MATERIALS AND METHODS
The current cross-sectional study consisted of a sequence of two nationwide surveys that were conducted across the same dynamic target population: the first took place between February 25, 1998, and March 31, 1998, when public debate had reached its peak and just before the beginning of the Phase II protocols designed to test the efficacy of the therapy; the second was conducted between December 20, 1998, and January 31, 1999, after the results of the Phase II trials demonstrating the inefficacy of the DBT had been publicized by the Italian Ministry of Health and made known to the population by the media.
The objective of the study was to investigate overall opinions and attitudes in large populations and to determine how these change with variations in media information. For this reason, all of the patients attending the oncology centers on the established days were surveyed, regardless of the length of time that had elapsed since their diagnosis of cancer or the reason for their visit. The 2 surveys were carried out in the same oncology centers using a previously described, 10-item questionnaire, which is illustrated in Table 1.6 The surveys involved 13 medical oncology centers in various parts of Italy; the questionnaire was distributed consecutively over a period of 2–5 days to the first 100 unselected patients attending each center for adjuvant or palliative chemotherapy or for a follow-up visit. All patients age ≥ 18 years who had been diagnosed with a malignant neoplasm and who did not suffer from any cognitive or physical impairment that would prevent them from completing the questionnaire were considered eligible for the study. The study was designed not to follow individuals but to follow the population; therefore, no information was collected regarding the type of oncologic treatment the patients were receiving or whether they had participated in the first survey. A nurse distributed the questionnaire, and the patients returned it using an ad hoc collection box.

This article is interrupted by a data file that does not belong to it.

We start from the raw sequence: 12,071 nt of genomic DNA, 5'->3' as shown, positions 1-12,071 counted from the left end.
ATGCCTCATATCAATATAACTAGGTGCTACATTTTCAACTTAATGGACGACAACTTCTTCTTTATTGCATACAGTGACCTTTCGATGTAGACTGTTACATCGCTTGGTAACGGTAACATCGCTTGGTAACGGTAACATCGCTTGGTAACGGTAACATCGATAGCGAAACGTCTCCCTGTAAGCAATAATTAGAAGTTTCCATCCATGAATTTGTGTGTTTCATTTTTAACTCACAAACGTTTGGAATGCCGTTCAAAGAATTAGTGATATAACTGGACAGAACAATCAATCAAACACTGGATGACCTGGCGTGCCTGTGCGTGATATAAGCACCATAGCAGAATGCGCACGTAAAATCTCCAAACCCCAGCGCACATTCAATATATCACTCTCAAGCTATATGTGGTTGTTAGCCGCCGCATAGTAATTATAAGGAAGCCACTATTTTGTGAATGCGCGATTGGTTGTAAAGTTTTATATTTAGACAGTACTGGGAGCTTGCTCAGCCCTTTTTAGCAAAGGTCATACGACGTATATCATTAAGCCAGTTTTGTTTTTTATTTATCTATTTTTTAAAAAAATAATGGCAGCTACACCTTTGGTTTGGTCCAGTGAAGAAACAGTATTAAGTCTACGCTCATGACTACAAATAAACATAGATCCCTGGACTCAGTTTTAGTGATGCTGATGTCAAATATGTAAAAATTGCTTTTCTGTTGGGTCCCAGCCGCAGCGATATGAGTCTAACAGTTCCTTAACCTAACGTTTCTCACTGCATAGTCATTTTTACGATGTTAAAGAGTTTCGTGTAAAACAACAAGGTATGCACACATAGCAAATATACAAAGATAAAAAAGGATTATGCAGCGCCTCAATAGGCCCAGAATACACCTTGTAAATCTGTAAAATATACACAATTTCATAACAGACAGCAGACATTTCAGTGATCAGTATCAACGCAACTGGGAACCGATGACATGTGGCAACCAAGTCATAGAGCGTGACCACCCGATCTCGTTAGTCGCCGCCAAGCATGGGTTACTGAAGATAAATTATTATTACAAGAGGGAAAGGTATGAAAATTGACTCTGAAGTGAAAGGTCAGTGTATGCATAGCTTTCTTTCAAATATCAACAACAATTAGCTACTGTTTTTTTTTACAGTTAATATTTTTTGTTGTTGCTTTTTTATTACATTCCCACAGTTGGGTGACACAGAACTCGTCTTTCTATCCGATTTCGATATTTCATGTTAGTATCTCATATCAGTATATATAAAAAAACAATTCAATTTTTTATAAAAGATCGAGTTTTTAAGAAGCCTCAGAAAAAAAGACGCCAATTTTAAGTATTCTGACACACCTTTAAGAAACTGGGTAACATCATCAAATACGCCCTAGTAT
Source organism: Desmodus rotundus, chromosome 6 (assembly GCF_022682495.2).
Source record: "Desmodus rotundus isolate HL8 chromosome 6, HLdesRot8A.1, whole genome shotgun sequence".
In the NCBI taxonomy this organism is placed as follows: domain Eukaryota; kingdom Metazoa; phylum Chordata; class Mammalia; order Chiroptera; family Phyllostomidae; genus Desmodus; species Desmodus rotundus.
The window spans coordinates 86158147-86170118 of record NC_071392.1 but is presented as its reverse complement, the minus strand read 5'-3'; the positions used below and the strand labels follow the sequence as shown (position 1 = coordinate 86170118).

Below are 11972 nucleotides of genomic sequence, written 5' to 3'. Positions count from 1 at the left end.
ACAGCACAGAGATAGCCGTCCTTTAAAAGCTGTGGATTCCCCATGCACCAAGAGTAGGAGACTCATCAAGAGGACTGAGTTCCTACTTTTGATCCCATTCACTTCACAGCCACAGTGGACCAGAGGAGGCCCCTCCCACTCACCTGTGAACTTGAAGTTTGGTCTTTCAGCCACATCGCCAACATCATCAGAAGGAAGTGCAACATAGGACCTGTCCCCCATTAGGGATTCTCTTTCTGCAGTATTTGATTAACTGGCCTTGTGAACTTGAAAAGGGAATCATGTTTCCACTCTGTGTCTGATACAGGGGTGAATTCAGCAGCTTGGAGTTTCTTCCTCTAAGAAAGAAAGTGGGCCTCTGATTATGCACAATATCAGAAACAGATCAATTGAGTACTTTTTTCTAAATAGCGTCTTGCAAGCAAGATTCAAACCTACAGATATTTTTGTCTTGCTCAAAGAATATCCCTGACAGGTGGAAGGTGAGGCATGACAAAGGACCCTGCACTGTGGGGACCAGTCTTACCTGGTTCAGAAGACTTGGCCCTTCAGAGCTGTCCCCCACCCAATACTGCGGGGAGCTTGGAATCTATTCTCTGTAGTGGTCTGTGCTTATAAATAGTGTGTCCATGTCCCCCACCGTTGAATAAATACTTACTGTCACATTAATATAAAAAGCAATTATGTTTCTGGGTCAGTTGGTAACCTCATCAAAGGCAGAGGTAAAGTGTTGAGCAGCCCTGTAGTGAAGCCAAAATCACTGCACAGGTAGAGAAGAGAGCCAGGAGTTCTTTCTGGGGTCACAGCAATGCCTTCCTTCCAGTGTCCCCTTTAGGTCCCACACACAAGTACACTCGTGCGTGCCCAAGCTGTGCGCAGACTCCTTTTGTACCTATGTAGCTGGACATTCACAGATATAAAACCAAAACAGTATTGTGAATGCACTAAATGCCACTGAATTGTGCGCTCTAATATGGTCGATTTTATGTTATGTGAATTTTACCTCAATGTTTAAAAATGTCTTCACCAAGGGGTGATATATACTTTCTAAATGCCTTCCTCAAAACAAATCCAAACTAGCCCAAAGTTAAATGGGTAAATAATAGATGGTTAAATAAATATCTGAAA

|Please cross only one reply, even when there are more than two alternatives.|
|1) Do you know something about the “Di Bella treatment”?|
|2) What was the main source of your information?|
|Daily, weekly press|
|Relatives, friends, acquaintances|
|The testimonies of other patients|
|My general practitioner and/or specialist|
|Directly from Dr. Di Bella or one of his collaborators|
|3) On the basis of the information you have received, do you think the “Di Bella treatment” is:|
|4) Since you became aware of the “Di Bella treatment,” has your hope of being cured:|
|5) Do you communicate with your doctor/oncologist about new treatments?|
|I would like to, but I can't|
|6) Since you heard that there may be another treatment such as that of Di Bella, have you felt:|
|7) In order to be cured, would you:|
|Only try tested treatments that give no absolute certainty of a cure|
|Also try unproven treatments that give some hope of a cure|
|8) When choosing a treatment, do you think it is better to:|
|Follow the findings of scientific research|
|Follow the testimonies of other patients|
|Follow the recommendations of a trusted doctor|
|Follow your own personal intuition|
|9) What kind of doctor would you trust most?|
|A doctor who does not suggest a new treatment until its efficacy has been proven|